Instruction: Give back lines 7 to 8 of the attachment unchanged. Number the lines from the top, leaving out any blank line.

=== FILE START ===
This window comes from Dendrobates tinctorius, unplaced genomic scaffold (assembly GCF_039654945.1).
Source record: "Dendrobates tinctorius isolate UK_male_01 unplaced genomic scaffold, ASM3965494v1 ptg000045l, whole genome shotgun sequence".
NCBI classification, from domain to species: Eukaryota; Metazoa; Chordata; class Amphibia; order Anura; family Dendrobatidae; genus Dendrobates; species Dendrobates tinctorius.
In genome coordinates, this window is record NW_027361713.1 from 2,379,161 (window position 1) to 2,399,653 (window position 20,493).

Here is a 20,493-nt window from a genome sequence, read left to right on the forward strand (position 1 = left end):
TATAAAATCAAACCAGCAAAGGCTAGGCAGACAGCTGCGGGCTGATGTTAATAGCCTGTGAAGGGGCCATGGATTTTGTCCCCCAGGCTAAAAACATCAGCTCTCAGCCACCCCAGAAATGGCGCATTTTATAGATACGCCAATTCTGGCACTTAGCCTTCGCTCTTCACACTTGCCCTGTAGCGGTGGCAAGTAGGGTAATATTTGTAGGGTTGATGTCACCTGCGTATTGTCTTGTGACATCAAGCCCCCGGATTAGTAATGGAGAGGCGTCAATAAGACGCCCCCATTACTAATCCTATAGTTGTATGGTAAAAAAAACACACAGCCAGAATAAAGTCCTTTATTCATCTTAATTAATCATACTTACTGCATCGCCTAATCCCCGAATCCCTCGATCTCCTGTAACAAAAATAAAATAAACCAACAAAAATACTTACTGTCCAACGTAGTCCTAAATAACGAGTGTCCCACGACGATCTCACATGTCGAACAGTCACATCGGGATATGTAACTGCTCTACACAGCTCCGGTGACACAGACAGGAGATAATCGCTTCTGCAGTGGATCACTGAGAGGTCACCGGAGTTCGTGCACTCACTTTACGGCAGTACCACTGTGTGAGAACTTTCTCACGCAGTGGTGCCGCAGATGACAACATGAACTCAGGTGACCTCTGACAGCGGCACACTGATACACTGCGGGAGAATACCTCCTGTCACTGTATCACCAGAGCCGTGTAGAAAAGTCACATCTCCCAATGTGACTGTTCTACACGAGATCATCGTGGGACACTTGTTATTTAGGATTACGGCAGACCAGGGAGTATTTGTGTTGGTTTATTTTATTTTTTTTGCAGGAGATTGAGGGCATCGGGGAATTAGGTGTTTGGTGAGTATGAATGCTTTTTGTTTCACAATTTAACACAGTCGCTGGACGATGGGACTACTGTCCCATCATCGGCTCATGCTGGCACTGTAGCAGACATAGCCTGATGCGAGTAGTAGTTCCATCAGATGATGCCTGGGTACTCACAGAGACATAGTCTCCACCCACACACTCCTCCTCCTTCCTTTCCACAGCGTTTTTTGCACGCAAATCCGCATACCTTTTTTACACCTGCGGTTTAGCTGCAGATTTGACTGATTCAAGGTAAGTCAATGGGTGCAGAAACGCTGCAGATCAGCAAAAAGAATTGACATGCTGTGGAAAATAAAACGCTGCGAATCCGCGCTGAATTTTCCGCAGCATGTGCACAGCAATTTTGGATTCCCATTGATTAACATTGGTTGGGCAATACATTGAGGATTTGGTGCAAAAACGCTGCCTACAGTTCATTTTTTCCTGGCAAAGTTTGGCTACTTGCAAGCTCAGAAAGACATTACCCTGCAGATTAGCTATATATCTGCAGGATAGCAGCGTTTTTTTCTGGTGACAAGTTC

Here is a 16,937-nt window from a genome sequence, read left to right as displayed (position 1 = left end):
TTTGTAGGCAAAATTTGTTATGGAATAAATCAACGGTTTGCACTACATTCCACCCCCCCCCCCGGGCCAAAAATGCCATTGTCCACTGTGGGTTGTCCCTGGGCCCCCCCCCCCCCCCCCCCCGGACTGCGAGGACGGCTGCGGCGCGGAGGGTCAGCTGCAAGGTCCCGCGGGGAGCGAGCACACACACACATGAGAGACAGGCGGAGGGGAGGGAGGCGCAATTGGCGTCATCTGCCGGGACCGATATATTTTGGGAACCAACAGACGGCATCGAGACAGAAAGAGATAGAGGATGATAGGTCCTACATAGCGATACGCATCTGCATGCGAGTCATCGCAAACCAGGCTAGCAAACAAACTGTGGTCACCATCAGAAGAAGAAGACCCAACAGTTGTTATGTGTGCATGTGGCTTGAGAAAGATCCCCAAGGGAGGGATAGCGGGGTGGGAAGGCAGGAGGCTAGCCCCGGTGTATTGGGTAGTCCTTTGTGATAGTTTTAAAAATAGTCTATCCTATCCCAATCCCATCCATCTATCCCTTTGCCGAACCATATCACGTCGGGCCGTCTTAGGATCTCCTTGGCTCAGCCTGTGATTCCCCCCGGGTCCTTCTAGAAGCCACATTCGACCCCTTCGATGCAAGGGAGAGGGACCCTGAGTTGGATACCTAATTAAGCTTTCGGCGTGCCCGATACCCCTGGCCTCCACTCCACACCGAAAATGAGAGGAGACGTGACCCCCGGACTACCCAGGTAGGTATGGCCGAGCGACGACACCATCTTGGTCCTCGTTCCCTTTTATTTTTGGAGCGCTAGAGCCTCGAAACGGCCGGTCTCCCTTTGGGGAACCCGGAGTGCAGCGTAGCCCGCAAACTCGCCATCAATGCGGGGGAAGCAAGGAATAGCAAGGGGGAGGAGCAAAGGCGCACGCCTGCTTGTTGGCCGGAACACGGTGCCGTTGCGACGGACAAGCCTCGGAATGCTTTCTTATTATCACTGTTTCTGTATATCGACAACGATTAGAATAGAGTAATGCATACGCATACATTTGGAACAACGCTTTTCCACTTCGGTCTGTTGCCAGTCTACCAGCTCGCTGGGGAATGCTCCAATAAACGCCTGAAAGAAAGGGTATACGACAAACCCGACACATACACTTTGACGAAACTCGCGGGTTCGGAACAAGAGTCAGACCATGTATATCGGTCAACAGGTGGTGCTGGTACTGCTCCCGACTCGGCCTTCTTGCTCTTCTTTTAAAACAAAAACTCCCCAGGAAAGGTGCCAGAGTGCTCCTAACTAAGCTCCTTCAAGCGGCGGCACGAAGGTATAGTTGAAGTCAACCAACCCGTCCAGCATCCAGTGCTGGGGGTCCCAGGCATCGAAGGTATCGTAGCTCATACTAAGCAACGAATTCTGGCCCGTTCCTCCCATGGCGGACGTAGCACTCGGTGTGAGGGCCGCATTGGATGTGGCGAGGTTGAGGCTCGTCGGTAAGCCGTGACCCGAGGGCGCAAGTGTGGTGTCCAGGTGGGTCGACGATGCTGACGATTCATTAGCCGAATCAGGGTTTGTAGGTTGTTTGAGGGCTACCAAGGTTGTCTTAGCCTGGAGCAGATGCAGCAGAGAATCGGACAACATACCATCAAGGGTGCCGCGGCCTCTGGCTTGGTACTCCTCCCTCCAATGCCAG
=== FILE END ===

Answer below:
Here is a 16,937-nt window from a genome sequence, read left to right as displayed (position 1 = left end):
TTTGTAGGCAAAATTTGTTATGGAATAAATCAACGGTTTGCACTACATTCCACCCCCCCCCCCGGGCCAAAAATGCCATTGTCCACTGTGGGTTGTCCCTGGGCCCCCCCCCCCCCCCCCCCCGGACTGCGAGGACGGCTGCGGCGCGGAGGGTCAGCTGCAAGGTCCCGCGGGGAGCGAGCACACACACACATGAGAGACAGGCGGAGGGGAGGGAGGCGCAATTGGCGTCATCTGCCGGGACCGATATATTTTGGGAACCAACAGACGGCATCGAGACAGAAAGAGATAGAGGATGATAGGTCCTACATAGCGATACGCATCTGCATGCGAGTCATCGCAAACCAGGCTAGCAAACAAACTGTGGTCACCATCAGAAGAAGAAGACCCAACAGTTGTTATGTGTGCATGTGGCTTGAGAAAGATCCCCAAGGGAGGGATAGCGGGGTGGGAAGGCAGGAGGCTAGCCCCGGTGTATTGGGTAGTCCTTTGTGATAGTTTTAAAAATAGTCTATCCTATCCCAATCCCATCCATCTATCCCTTTGCCGAACCATATCACGTCGGGCCGTCTTAGGATCTCCTTGGCTCAGCCTGTGATTCCCCCCGGGTCCTTCTAGAAGCCACATTCGACCCCTTCGATGCAAGGGAGAGGGACCCTGAGTTGGATACCTAATTAAGCTTTCGGCGTGCCCGATACCCCTGGCCTCCACTCCACACCGAAAATGAGAGGAGACGTGACCCCCGGACTACCCAGGTAGGTATGGCCGAGCGACGACACCATCTTGGTCCTCGTTCCCTTTTATTTTTGGAGCGCTAGAGCCTCGAAACGGCCGGTCTCCCTTTGGGGAACCCGGAGTGCAGCGTAGCCCGCAAACTCGCCATCAATGCGGGGGAAGCAAGGAATAGCAAGGGGGAGGAGCAAAGGCGCACGCCTGCTTGTTGGCCGGAACACGGTGCCGTTGCGACGGACAAGCCTCGGAATGCTTTCTTATTATCACTGTTTCTGTATATCGACAACGATTAGAATAGAGTAATGCATACGCATACATTTGGAACAACGCTTTTCCACTTCGGTCTGTTGCCAGTCTACCAGCTCGCTGGGGAATGCTCCAATAAACGCCTGAAAGAAAGGGTATACGACAAACCCGACACATACACTTTGACGAAACTCGCGGGTTCGGAACAAGAGTCAGACCATGTATATCGGTCAACAGGTGGTGCTGGTACTGCTCCCGACTCGGCCTTCTTGCTCTTCTTTTAAAACAAAAACTCCCCAGGAAAGGTGCCAGAGTGCTCCTAACTAAGCTCCTTCAAGCGGCGGCACGAAGGTATAGTTGAAGTCAACCAACCCGTCCAGCATCCAGTGCTGGGGGTCCCAGGCATCGAAGGTATCGTAGCTCATACTAAGCAACGAATTCTGGCCCGTTCCTCCCATGGCGGACGTAGCACTCGGTGTGAGGGCCGCATTGGATGTGGCGAGGTTGAGGCTCGTCGGTAAGCCGTGACCCGAGGGCGCAAGTGTGGTGTCCAGGTGGGTCGACGATGCTGACGATTCATTAGCCGAATCAGGGTTTGTAGGTTGTTTGAGGGCTACCAAGGTTGTCTTAGCCTGGAGCAGATGCAGCAGAGAATCGGACAACATACCATCAAGGGTGCCGCGGCCTCTGGCTTGGTACTCCTCCCTCCAATGCCAG